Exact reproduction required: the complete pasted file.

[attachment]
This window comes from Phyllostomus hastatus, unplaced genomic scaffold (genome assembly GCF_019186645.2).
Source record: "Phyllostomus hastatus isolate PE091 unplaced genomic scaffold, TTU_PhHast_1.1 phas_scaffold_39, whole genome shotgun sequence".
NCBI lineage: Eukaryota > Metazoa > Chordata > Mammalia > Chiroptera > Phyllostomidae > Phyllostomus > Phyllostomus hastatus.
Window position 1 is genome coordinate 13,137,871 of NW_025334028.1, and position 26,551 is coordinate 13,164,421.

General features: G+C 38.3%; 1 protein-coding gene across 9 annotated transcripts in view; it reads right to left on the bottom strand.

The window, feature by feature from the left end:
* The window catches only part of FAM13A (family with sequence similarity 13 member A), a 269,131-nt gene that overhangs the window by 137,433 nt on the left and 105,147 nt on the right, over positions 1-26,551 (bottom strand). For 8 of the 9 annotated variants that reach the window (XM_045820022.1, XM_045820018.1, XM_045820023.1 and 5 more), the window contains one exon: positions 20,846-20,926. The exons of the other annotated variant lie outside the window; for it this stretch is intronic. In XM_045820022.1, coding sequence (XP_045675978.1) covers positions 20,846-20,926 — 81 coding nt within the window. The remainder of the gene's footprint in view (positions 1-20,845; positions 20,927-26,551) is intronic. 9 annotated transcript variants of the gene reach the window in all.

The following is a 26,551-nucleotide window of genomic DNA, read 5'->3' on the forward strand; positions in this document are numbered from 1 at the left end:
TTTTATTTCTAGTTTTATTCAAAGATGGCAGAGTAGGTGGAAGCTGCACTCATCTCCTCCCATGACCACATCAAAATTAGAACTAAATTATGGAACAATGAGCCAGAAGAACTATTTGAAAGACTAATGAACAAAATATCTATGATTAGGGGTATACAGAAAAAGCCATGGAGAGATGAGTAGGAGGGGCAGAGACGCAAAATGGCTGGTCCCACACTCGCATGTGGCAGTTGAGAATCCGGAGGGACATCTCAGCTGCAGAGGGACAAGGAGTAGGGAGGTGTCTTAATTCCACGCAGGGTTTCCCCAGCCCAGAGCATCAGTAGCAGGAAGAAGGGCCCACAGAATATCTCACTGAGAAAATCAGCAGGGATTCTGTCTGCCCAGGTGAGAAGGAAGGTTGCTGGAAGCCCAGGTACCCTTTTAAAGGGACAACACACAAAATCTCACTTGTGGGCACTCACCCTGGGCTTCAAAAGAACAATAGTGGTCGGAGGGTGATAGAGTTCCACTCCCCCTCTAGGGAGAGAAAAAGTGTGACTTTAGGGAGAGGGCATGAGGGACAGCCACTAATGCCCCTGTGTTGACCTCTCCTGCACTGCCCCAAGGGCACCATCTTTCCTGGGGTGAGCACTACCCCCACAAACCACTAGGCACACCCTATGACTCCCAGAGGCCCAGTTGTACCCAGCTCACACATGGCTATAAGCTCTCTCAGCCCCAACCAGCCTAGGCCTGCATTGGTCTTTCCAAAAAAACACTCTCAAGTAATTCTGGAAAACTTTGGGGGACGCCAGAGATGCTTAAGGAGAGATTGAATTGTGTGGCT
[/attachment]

This window comes from Phyllostomus hastatus, unplaced genomic scaffold (genome assembly GCF_019186645.2).
Source record: "Phyllostomus hastatus isolate PE091 unplaced genomic scaffold, TTU_PhHast_1.1 phas_scaffold_39, whole genome shotgun sequence".
NCBI lineage: Eukaryota > Metazoa > Chordata > Mammalia > Chiroptera > Phyllostomidae > Phyllostomus > Phyllostomus hastatus.
Window position 1 is genome coordinate 13,137,871 of NW_025334028.1, and position 26,551 is coordinate 13,164,421.

General features: G+C 38.3%; 1 protein-coding gene across 9 annotated transcripts in view; it reads right to left on the bottom strand.

The window, feature by feature from the left end:
* The window catches only part of FAM13A (family with sequence similarity 13 member A), a 269,131-nt gene that overhangs the window by 137,433 nt on the left and 105,147 nt on the right, over positions 1-26,551 (bottom strand). For 8 of the 9 annotated variants that reach the window (XM_045820022.1, XM_045820018.1, XM_045820023.1 and 5 more), the window contains one exon: positions 20,846-20,926. The exons of the other annotated variant lie outside the window; for it this stretch is intronic. In XM_045820022.1, coding sequence (XP_045675978.1) covers positions 20,846-20,926 — 81 coding nt within the window. The remainder of the gene's footprint in view (positions 1-20,845; positions 20,927-26,551) is intronic. 9 annotated transcript variants of the gene reach the window in all.

The following is a 26,551-nucleotide window of genomic DNA, read 5'->3' on the forward strand; positions in this document are numbered from 1 at the left end:
TTTTATTTCTAGTTTTATTCAAAGATGGCAGAGTAGGTGGAAGCTGCACTCATCTCCTCCCATGACCACATCAAAATTAGAACTAAATTATGGAACAATGAGCCAGAAGAACTATTTGAAAGACTAATGAACAAAATATCTATGATTAGGGGTATACAGAAAAAGCCATGGAGAGATGAGTAGGAGGGGCAGAGACGCAAAATGGCTGGTCCCACACTCGCATGTGGCAGTTGAGAATCCGGAGGGACATCTCAGCTGCAGAGGGACAAGGAGTAGGGAGGTGTCTTAATTCCACGCAGGGTTTCCCCAGCCCAGAGCATCAGTAGCAGGAAGAAGGGCCCACAGAATATCTCACTGAGAAAATCAGCAGGGATTCTGTCTGCCCAGGTGAGAAGGAAGGTTGCTGGAAGCCCAGGTACCCTTTTAAAGGGACAACACACAAAATCTCACTTGTGGGCACTCACCCTGGGCTTCAAAAGAACAATAGTGGTCGGAGGGTGATAGAGTTCCACTCCCCCTCTAGGGAGAGAAAAAGTGTGACTTTAGGGAGAGGGCATGAGGGACAGCCACTAATGCCCCTGTGTTGACCTCTCCTGCACTGCCCCAAGGGCACCATCTTTCCTGGGGTGAGCACTACCCCCACAAACCACTAGGCACACCCTATGACTCCCAGAGGCCCAGTTGTACCCAGCTCACACATGGCTATAAGCTCTCTCAGCCCCAACCAGCCTAGGCCTGCATTGGTCTTTCCAAAAAAACACTCTCAAGTAATTCTGGAAAACTTTGGGGGACGCCAGAGATGCTTAAGGAGAGATTGAATTGTGTGGCT